July 15th marks the United Nations ‘World Youth Skills Day’ and this year, GOAL will join others around the world to pay tribute to the resilience and creativity of youth throughout the ongoing Covid-19 pandemic.
Young people aged 15-24 have been even more severely affected by the Covid-19 crisis than adults. Globally, youth employment fell by 8.7 per cent in 2020, compared with 3.7 per cent for adults.
UNESCO estimates that schools were either fully or partially closed for more than 30 weeks between March 2020 and May 2021 in half the countries of the world. In late June, 19 countries still had full school closures, affecting nearly 157 million learners. And 768 million more learners were affected by partial school closures.
On a global scale, the International Labour Organisation (ILO) estimates that youth employment fell 8.7 per cent in 2021, compared with 3.7 per cent for adults with the most pronounced fall seen in middle-income countries. The consequences of this disruption to the early labour market experiences of youth could last for years.
This World Youth Skills Day will focus on the dialogue between young people, technical and vocational education and training (TVET) institutions, firms, employers’ and workers’ organisations, policy makers and development partners.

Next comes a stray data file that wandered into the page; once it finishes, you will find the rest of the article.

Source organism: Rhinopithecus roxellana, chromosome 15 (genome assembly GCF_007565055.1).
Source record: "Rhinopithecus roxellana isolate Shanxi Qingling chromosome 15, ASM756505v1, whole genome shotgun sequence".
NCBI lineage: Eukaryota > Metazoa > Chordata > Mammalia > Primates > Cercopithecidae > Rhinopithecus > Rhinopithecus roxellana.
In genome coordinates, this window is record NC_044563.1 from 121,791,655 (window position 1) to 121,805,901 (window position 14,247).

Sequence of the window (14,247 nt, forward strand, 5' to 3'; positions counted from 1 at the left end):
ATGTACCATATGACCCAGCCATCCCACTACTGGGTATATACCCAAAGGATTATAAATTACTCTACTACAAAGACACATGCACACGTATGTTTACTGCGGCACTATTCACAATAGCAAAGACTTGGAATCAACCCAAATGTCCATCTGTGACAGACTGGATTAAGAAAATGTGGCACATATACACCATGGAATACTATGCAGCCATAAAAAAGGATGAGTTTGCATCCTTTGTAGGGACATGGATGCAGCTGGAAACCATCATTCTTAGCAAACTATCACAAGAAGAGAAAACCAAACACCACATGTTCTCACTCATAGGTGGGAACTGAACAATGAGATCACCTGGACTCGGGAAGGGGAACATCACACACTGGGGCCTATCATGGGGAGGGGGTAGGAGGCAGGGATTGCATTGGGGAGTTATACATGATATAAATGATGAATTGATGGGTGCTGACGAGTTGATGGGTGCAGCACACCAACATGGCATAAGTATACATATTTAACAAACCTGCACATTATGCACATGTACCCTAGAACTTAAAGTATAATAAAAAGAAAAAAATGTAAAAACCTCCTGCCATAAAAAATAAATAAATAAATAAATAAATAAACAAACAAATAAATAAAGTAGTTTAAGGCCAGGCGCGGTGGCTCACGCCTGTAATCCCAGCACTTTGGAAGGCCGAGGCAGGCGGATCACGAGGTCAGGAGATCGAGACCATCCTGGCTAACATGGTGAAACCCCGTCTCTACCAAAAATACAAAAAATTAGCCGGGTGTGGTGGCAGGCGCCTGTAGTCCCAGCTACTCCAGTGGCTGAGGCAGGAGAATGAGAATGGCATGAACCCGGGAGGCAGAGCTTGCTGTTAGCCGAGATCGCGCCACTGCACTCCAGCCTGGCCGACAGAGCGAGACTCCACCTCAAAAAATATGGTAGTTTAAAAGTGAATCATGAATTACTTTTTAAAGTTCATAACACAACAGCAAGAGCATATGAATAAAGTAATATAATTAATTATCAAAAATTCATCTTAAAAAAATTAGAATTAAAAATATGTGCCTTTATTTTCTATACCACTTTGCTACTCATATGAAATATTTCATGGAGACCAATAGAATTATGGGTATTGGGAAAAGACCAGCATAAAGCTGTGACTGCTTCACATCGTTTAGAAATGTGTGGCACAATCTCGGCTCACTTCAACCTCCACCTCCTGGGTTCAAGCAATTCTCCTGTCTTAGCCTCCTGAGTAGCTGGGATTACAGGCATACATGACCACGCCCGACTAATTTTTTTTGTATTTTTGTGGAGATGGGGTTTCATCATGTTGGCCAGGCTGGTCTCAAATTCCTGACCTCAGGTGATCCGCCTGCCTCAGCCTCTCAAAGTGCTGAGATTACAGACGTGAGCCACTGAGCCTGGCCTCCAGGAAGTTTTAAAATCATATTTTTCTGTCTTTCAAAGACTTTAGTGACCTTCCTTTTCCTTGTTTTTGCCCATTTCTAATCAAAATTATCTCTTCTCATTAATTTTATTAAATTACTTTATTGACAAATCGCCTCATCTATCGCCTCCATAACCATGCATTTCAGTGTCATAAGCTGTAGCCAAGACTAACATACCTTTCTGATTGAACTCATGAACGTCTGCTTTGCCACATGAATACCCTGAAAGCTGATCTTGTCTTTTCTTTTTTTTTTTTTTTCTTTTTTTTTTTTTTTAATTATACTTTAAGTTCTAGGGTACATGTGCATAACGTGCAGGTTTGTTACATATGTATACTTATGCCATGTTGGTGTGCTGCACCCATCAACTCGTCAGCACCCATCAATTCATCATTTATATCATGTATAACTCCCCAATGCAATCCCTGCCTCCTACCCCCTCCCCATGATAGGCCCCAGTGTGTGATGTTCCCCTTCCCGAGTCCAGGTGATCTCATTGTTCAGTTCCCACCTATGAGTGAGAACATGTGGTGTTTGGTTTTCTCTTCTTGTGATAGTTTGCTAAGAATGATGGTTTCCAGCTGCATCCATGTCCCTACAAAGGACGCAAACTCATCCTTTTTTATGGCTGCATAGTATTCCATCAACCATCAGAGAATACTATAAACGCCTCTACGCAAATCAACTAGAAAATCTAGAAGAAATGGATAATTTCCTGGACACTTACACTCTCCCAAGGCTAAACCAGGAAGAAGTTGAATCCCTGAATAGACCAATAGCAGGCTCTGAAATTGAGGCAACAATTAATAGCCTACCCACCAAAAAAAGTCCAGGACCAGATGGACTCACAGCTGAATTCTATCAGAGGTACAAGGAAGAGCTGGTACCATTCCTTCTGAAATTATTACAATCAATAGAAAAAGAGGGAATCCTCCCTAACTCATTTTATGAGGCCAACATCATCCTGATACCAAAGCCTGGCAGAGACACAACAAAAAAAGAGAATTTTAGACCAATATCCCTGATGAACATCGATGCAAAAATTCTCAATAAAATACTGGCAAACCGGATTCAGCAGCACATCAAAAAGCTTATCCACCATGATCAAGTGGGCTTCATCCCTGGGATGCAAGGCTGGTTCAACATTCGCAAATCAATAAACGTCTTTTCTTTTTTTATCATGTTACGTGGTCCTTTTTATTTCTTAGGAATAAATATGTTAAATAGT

Looking beyond the Covid-19 crisis, recovery is essential. The youth population will grow by more than 78 million between 2021 and 2030. Low-income countries will account for nearly half of that increase. Education and training systems need to respond to this challenge.
To address this challenge sustainably, GOAL partnered with the Mastercard Foundation. With Markets For Youth , young Ugandans, aged 16-35, will get access dignified and fulfilling employment over the next five years.
The project will leave no one behind and amongst the 300,000 young people taking part 15,000 are young people living with disabilities, 30,000 are refugees and 210,000 are young women.
Note: Statistics taken from The United Nations World Youth Skills Day page